The woman has what today would be an OMG moment. She came to get water, got caught up in this promise of never having to draw water again, and now has been confronted with what can only be described as an unsavory lifestyle.

This isn’t what she was expecting when she headed out to the well. It is surely not a line of questioning she wants to own up to.

What can she do? She could change the subject. This man was obviously a prophet so she could engage him in some safe religious conversation. Surely there was some hot topic that would get the focus off of her life.

“Our ancestors worshiped on this mountain, but you Jews claim that the place where we must worship is in Jerusalem.”

So much for getting a casual answer from Jesus.

“Woman,” Jesus replied, “believe me, a time is coming when you will worship the Father neither on this mountain nor in Jerusalem. You Samaritans worship what you do not know; we worship what we do know, for salvation is from the Jews. Yet a time is coming and has now come when the true worshipers will worship the Father in the Spirit and in truth, for they are the kind of worshipers the Father seeks. God is spirit, and his worshipers must worship in the Spirit and in truth.”

Well that didn’t work. There has to be something to talk about that is a little less intense.

“I know that Messiah” (called Christ) “is coming. When he comes, he will explain everything to us.”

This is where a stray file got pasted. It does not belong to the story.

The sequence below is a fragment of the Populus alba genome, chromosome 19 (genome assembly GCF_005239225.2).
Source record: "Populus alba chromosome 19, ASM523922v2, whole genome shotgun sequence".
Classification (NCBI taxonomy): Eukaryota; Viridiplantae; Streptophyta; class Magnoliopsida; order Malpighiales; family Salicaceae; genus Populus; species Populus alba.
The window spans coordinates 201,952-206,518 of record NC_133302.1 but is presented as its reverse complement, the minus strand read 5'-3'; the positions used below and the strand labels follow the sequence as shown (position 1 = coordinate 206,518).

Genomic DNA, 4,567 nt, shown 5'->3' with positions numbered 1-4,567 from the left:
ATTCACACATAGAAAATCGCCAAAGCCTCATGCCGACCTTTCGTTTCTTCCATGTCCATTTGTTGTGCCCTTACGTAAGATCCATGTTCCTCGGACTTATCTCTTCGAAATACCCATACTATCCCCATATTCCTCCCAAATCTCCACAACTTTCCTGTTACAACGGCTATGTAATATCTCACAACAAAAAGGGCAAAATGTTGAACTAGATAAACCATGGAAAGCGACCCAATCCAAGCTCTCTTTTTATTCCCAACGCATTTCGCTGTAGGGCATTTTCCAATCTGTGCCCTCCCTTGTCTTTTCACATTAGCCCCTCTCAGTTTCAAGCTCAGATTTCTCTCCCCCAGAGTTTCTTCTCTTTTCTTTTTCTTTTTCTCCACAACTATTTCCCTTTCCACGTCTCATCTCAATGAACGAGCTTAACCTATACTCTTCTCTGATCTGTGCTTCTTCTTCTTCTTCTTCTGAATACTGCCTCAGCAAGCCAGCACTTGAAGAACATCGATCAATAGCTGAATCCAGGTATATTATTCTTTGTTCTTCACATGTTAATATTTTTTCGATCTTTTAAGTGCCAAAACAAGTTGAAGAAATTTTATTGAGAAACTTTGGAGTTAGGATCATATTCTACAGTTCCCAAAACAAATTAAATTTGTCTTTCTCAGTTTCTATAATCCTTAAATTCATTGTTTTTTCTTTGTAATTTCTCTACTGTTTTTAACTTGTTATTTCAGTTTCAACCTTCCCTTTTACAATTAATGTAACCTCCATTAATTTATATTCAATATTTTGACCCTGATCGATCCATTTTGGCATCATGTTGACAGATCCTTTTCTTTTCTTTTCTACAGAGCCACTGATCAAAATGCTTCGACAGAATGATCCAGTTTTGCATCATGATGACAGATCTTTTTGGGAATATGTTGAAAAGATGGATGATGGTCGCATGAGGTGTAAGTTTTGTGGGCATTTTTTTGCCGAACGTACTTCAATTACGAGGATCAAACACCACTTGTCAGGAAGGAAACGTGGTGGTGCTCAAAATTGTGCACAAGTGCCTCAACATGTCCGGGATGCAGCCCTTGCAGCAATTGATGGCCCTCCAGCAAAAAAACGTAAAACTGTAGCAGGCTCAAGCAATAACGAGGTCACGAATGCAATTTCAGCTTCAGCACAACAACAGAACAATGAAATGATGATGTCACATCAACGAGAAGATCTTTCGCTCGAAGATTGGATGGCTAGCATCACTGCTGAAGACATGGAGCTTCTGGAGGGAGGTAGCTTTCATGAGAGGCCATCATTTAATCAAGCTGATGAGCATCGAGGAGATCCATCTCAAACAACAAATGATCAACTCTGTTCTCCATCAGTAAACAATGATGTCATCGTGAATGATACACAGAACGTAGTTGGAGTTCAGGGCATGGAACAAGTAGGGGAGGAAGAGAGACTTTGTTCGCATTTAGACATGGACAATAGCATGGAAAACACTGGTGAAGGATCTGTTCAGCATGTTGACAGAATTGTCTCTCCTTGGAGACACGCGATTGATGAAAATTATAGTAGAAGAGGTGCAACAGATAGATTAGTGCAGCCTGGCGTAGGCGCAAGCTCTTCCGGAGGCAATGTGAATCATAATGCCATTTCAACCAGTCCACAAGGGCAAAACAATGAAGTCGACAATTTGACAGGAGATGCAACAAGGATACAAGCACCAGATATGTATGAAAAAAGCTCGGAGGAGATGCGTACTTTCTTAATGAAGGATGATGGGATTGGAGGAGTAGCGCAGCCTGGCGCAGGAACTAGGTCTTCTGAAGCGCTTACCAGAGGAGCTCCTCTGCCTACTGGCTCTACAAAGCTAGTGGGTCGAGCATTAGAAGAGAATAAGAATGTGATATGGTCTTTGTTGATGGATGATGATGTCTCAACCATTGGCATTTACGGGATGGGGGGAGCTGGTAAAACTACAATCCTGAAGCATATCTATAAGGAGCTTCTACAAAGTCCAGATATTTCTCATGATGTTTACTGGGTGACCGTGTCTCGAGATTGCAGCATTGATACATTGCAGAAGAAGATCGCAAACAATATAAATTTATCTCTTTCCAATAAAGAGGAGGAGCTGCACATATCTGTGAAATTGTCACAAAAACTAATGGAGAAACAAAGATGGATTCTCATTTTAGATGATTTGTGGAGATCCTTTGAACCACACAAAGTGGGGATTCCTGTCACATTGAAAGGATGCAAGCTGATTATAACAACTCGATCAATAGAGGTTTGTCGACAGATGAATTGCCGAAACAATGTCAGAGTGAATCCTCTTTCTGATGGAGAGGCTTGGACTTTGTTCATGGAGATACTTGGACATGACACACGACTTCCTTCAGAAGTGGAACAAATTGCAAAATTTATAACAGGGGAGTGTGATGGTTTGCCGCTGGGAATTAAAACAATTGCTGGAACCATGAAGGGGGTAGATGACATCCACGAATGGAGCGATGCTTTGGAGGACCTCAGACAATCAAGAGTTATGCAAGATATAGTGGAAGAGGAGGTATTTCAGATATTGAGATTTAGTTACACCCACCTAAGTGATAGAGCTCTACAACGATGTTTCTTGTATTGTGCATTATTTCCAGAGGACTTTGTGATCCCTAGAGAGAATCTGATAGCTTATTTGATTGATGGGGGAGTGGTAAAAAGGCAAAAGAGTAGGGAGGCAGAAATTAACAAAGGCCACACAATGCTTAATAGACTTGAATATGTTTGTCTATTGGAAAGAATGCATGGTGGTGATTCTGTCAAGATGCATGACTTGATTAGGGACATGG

That should throw this Jew off his game. Everybody thinks they know when the Messiah is coming and none of them have been right yet. She can just let him pontificate upon his theories and she might just slip away quietly.

No such luck…

Then Jesus declared, “I, the one speaking to you—I am he.”

People talked about the Messiah coming like Cubs fans talk about pennants. There is a lot of talk early in the season and then about June people start chanting, “Wait ‘til next year.”

The Messiah was something safe to talk about. It was a long shot that anyone would actually see him in their lifetime. It’s not like he was going to show up to speak for himself any time soon.

Don’t you wish they had Facebook back in the day? I would have loved to have seen a picture of this woman’s jaw after Jesus told her, “You are talking to the Messiah.” Her jaw had to be hanging down by her knees.

It would have gone viral, even though it was from Samaria.